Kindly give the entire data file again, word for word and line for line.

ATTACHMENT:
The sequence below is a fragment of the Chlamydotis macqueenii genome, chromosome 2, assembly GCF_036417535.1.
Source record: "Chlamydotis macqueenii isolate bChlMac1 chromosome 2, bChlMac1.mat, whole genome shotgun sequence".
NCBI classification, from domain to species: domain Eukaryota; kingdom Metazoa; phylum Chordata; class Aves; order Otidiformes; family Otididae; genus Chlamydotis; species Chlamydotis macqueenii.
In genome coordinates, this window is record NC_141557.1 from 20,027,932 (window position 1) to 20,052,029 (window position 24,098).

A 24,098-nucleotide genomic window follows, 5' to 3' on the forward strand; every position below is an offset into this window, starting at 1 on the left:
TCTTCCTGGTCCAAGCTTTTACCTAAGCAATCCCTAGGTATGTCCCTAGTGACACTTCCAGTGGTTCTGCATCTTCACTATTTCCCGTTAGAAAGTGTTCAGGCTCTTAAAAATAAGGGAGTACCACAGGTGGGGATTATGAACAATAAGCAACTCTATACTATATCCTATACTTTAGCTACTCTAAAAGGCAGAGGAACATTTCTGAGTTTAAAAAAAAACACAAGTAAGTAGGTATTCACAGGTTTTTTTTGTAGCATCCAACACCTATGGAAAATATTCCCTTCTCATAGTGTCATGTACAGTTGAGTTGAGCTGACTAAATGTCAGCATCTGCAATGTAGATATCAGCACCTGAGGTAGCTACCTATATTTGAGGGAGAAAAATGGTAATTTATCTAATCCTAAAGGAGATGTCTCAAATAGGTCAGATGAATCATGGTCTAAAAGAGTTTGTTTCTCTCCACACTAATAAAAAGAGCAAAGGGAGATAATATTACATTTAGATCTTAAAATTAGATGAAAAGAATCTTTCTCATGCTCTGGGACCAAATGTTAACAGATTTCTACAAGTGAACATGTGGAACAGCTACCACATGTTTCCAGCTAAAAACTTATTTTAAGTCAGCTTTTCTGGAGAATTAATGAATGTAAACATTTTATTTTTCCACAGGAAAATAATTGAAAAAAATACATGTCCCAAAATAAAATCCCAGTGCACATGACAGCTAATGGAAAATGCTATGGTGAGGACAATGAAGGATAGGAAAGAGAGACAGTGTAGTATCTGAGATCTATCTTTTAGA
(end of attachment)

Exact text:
The sequence below is a fragment of the Chlamydotis macqueenii genome, chromosome 2, assembly GCF_036417535.1.
Source record: "Chlamydotis macqueenii isolate bChlMac1 chromosome 2, bChlMac1.mat, whole genome shotgun sequence".
NCBI classification, from domain to species: domain Eukaryota; kingdom Metazoa; phylum Chordata; class Aves; order Otidiformes; family Otididae; genus Chlamydotis; species Chlamydotis macqueenii.
In genome coordinates, this window is record NC_141557.1 from 20,027,932 (window position 1) to 20,052,029 (window position 24,098).

A 24,098-nucleotide genomic window follows, 5' to 3' on the forward strand; every position below is an offset into this window, starting at 1 on the left:
TCTTCCTGGTCCAAGCTTTTACCTAAGCAATCCCTAGGTATGTCCCTAGTGACACTTCCAGTGGTTCTGCATCTTCACTATTTCCCGTTAGAAAGTGTTCAGGCTCTTAAAAATAAGGGAGTACCACAGGTGGGGATTATGAACAATAAGCAACTCTATACTATATCCTATACTTTAGCTACTCTAAAAGGCAGAGGAACATTTCTGAGTTTAAAAAAAAACACAAGTAAGTAGGTATTCACAGGTTTTTTTTGTAGCATCCAACACCTATGGAAAATATTCCCTTCTCATAGTGTCATGTACAGTTGAGTTGAGCTGACTAAATGTCAGCATCTGCAATGTAGATATCAGCACCTGAGGTAGCTACCTATATTTGAGGGAGAAAAATGGTAATTTATCTAATCCTAAAGGAGATGTCTCAAATAGGTCAGATGAATCATGGTCTAAAAGAGTTTGTTTCTCTCCACACTAATAAAAAGAGCAAAGGGAGATAATATTACATTTAGATCTTAAAATTAGATGAAAAGAATCTTTCTCATGCTCTGGGACCAAATGTTAACAGATTTCTACAAGTGAACATGTGGAACAGCTACCACATGTTTCCAGCTAAAAACTTATTTTAAGTCAGCTTTTCTGGAGAATTAATGAATGTAAACATTTTATTTTTCCACAGGAAAATAATTGAAAAAAATACATGTCCCAAAATAAAATCCCAGTGCACATGACAGCTAATGGAAAATGCTATGGTGAGGACAATGAAGGATAGGAAAGAGAGACAGTGTAGTATCTGAGATCTATCTTTTAGA